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Grand jury 

sheriff's deputies followed procedure, jails overcrowded

In its second of three reports this year, The SLO County Grand Jury put various corrections facilities under the microscope and recommended certain policy changes, but overall the findings revealed no surprises. The most notable chapters in the report deal with the grand jury's investigation of the county's jails and holding cells and for three incidents involving the alleged use of excessive force by the Sheriff's department.

In the latter, the grand jury's findings aligned with the previous U.S. attorney general's and district attorney's findings that sheriff's deputies followed procedure and did not act outside the law during the three incidents.

For the jails and holding cell investigations, the grand jury reviewed seven city police holding cells as well as the county jail and the county court holding cells. The grand jury found that overcrowding in the women's section of the county jail and county-courthouse holding cells was particularly troubling.

"This is nothing new," said Sheriff Pat Hedges of the overcrowding. He said that plans to improve the county court cells have been in the works as part of the new county government center construction.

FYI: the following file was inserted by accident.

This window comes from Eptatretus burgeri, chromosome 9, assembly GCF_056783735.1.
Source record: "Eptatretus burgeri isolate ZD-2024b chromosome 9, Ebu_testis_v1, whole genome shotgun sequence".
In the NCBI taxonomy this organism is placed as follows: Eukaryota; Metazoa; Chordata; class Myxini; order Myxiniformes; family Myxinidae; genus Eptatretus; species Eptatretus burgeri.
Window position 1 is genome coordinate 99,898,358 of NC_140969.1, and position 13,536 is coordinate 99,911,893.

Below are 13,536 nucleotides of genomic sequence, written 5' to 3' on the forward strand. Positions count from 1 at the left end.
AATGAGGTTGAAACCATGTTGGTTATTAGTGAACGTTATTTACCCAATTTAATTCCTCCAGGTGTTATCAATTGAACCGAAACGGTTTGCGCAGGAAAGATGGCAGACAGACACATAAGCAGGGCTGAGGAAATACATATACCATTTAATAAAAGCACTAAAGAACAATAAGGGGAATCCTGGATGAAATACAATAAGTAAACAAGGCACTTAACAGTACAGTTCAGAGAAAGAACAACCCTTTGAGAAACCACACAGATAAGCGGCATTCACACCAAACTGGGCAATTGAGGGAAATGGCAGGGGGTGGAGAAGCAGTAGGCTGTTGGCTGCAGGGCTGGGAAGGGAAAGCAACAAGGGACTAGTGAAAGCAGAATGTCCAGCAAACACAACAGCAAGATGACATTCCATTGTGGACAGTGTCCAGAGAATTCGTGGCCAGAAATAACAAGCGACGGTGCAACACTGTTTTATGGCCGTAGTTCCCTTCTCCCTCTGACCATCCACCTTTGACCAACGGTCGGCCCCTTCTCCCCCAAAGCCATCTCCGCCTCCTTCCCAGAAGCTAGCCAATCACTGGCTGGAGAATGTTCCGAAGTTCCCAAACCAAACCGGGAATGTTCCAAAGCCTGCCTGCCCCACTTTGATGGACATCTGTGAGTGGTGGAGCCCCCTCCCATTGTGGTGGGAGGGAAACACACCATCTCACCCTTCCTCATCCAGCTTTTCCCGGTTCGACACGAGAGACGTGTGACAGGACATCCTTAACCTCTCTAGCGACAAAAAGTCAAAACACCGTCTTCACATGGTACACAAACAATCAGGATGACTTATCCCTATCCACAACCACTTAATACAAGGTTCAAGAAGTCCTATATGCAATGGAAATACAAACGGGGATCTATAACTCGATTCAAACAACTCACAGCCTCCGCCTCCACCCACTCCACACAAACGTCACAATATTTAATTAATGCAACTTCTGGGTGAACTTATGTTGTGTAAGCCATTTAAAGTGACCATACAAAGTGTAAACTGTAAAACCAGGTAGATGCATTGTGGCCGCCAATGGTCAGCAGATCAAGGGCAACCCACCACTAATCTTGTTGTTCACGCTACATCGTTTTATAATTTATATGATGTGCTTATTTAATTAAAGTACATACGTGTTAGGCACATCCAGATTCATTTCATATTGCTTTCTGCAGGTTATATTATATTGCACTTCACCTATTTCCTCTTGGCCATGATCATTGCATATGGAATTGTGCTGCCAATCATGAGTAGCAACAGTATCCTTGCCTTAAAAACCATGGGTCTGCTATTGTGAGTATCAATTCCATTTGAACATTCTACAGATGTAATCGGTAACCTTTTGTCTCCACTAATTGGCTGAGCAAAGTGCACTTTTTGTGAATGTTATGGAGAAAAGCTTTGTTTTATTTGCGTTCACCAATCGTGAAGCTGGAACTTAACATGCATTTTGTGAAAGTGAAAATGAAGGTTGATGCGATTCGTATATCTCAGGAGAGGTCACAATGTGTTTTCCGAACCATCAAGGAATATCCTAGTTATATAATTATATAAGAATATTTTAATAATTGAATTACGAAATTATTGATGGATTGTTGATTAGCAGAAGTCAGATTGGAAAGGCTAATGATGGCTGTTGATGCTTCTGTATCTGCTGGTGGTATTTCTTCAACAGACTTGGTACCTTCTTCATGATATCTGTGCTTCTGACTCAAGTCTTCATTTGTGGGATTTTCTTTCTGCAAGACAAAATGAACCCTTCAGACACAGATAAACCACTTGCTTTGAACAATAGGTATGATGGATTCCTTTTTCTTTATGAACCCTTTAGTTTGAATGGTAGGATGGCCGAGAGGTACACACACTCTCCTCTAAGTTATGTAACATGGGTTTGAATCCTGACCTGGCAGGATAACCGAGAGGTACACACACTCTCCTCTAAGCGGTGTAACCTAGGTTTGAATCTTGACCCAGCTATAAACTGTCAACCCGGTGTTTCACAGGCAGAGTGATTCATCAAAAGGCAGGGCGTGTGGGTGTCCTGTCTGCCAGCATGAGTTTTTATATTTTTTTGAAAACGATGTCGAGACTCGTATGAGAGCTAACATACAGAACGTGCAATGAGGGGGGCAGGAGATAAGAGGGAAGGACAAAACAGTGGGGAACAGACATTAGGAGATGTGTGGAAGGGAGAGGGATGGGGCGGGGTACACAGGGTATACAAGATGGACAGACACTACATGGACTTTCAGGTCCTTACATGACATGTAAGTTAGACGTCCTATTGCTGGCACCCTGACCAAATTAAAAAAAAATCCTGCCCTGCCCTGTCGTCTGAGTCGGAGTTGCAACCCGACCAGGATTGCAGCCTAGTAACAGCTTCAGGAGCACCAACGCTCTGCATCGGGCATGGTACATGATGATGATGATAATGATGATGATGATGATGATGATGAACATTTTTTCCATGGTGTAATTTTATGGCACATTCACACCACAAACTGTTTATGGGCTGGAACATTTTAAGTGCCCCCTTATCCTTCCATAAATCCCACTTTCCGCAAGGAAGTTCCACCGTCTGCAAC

"I suspect you will not see a grand jury report talking about court holding [cells] again," he said.

The Board of Supervisors will have to take on expansion to alleviate overcrowding as a capital project, said Hedges. "I would hope they view this as a priority."

The grand jury investigated three recent incidents regarding alleged use of excessive force - the apprehension of Gerald Bernales and the in-custody deaths of Jay Vestal and Keith Yecny. Bernales sued the county after he suffered brain damage during an arrest and was awarded a $2 million settlement. Both Vestal and Yency died while in custody and their deaths were attributed to drugs in their systems. The county awarded $650,000 to the children of Jay Vestal.

"In all three cases," the report states, "the Sheriff's Department followed their policies and procedures. To keep incidents in perspective, the Sheriff's Department has, in the last five years, held 65,708 people in custody and has made thousands of arrests. Any arrest is, at best, difficult."

The grand jury recommended that the sheriff's department supplement its policies by instructing officers to make a formal request for head X-rays when an individual has "incurred a head injury during an arrest or detainment."

Sheriff Hedges said he has already begun looking into this but admitted that he had reservations about deputies making medical decisions.

"We would prefer to take someone to the hospital, to the E.R., and present the individual to medical professionals and say, 'Do what needs to be done,'" he said. As in the case of Bernales, who suffered head injuries, the grand jury reported that deputies had in fact brought him to a hospital for a medical evaluation. It was there that an emergency-room doctor treated him and told deputies he could be transported to SLO County Jail without needing head X-rays.

The Grand Jury also recommended that the sheriff's department "consider having an appropriate outside organization, such as The Commission on Accreditation for Law Enforcement Agencies ... review and audit its policies and procedures." ³

-John Peabody

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